Ways to Avoid Prescription Drug Addiction & What To Do If It Occurs
The number of people becoming addicted to their prescription medications is on the rise. Most notorious among the addictive prescription drugs are opioids, and that may be largely due to the somewhat lackadaisical prescribing habits of many physicians.
According to the Centers for Disease Control and Prevention (CDC), 20% of patients who visit physician offices with complaints of noncancer pain symptoms or pain-related diagnoses (both acute and chronic) leave their visit with an opioid prescription in hand. In 2012, prescribers wrote a total of 259 million prescriptions for opioid painkillers — which translates to enough drugs for every adult in the United States to have their own bottle of pills.
Meanwhile, opioid prescriptions per capita jumped 7.3% from 2007 to 2012 — with opioid prescription rates increasing more within family practice, general practice and internal medicine compared with other settings. Rates of opioid prescribing vary greatly across states in ways that cannot be attributed to the actual health of the population. This trend places a spotlight on the lack of consensus among clinicians on how to use prescription painkillers. Globally, the number of prescriptions written for pain killers has catapulted from about 76 million in 1991 to nearly 203 million in 2013.
Approximately 15,000 people die each year due to an overdose involving painkillers. Additionally, about 12 million Americans aged 12 or older reported inappropriate and nonmedical use of painkillers in 2010. This translates to one in every 20 people in the United States.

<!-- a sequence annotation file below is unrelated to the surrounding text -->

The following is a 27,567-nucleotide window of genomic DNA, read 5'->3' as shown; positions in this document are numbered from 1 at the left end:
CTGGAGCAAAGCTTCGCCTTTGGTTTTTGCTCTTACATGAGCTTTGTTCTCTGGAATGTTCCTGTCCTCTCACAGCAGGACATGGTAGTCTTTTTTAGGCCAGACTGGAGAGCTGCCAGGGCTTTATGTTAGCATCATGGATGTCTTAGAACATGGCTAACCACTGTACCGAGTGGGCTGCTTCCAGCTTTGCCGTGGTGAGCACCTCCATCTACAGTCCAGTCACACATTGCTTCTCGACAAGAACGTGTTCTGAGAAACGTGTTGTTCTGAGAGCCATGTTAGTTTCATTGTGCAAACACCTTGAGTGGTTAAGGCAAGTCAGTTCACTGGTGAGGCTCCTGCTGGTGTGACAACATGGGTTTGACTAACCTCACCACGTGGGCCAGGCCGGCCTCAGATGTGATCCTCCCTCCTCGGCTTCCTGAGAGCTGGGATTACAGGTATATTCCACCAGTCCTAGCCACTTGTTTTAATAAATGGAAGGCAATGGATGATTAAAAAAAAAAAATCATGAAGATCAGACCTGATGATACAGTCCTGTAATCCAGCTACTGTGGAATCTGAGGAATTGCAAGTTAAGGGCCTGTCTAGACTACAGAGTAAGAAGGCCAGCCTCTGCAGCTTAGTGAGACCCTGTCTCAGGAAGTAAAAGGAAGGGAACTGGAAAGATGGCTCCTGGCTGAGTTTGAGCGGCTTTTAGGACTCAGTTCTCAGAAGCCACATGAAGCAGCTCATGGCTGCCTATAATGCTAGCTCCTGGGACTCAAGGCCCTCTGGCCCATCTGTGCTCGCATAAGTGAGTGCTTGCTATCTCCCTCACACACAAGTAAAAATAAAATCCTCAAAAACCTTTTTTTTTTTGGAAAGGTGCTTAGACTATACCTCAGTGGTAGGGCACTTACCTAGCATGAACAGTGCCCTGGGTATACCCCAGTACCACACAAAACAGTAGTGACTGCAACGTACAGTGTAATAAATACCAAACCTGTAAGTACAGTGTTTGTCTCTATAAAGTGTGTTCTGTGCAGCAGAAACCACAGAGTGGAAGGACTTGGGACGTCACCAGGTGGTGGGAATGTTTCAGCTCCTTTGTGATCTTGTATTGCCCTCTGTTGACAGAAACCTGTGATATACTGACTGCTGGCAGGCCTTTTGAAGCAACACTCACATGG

According to the National Institute on Drug Abuse (NIDA), the most commonly abused therapeutic drug classes include prescription pain drugs (opioids), central nervous system (CNS) depressants used for anxiety and sleep disorders and stimulants for ADHD and narcolepsy.
NIDA cites the following drugs as some of the more abused in their respective classes:
Data from the American Academy of Pain Medication reveal that more Americans suffer from chronic pain than diabetes, heart disease and cancer combined. 100 million Americans have been diagnosed with chronic pain, while 25.8 million, 23.3 million and 11.9 million Americans suffer from diabetes, heart disease (heart attacks/stroke) and cancer, respectively.
According to the American Society of Addiction Medicine, 1.9 million Americans ages 12 or older suffered from an addiction to prescription pain drugs. 586,000 others were addicted to heroin. NIDA estimates suggest that around 23% of people who use heroin end up developing an opioid addiction because prescription painkillers affect the same areas of the brain as many illicit drugs.
Notably, the CDC purports that opioid abuse could disproportionately affect women because this population is more likely to seek professional relief and request pain drugs for their condition. Those prescriptions tend to be for higher doses and last for a longer duration than those of their male counterparts. Sadly, the mortality rate among women for prescription opioid overdose has quadrupled since 1999.
Beyond chronic pain, the top most painful medical conditions include:
Peripheral neuropathy, which is a complication of diabetes
Cancer pain — the most excruciating cancers are pancreatic, brain tumors and sarcoma.
Postherpetic neuralgia — this nerve pain lingers in some patients after they’ve had the shingles. It is reportedly difficult to treat.
Interstitial cystitis — an inflamed bladder
Complex regional pain syndrome
The notion that everyone who takes a prescription painkiller for a long enough period of time will become an addict is an outright myth. Nevertheless, developing an addiction or physical dependence is possible. You can avoid prescription addictions, and there are certain precautions pain patients can take to make sure this risk remains low.
Do Not Hoard Medications For the Sake of You, Your Family, or Friends
Many people are unsure how to prevent prescription drug abuse in their home, and too often the home medicine cabinet is where drug abusers get their start. In fact, 70% of people who abuse prescription pain medications report obtaining them from family or friends. You can avoid this issue by taking care not to hoard unused prescription pain medications. Failing to properly dispose of unfinished medications can have dire consequences.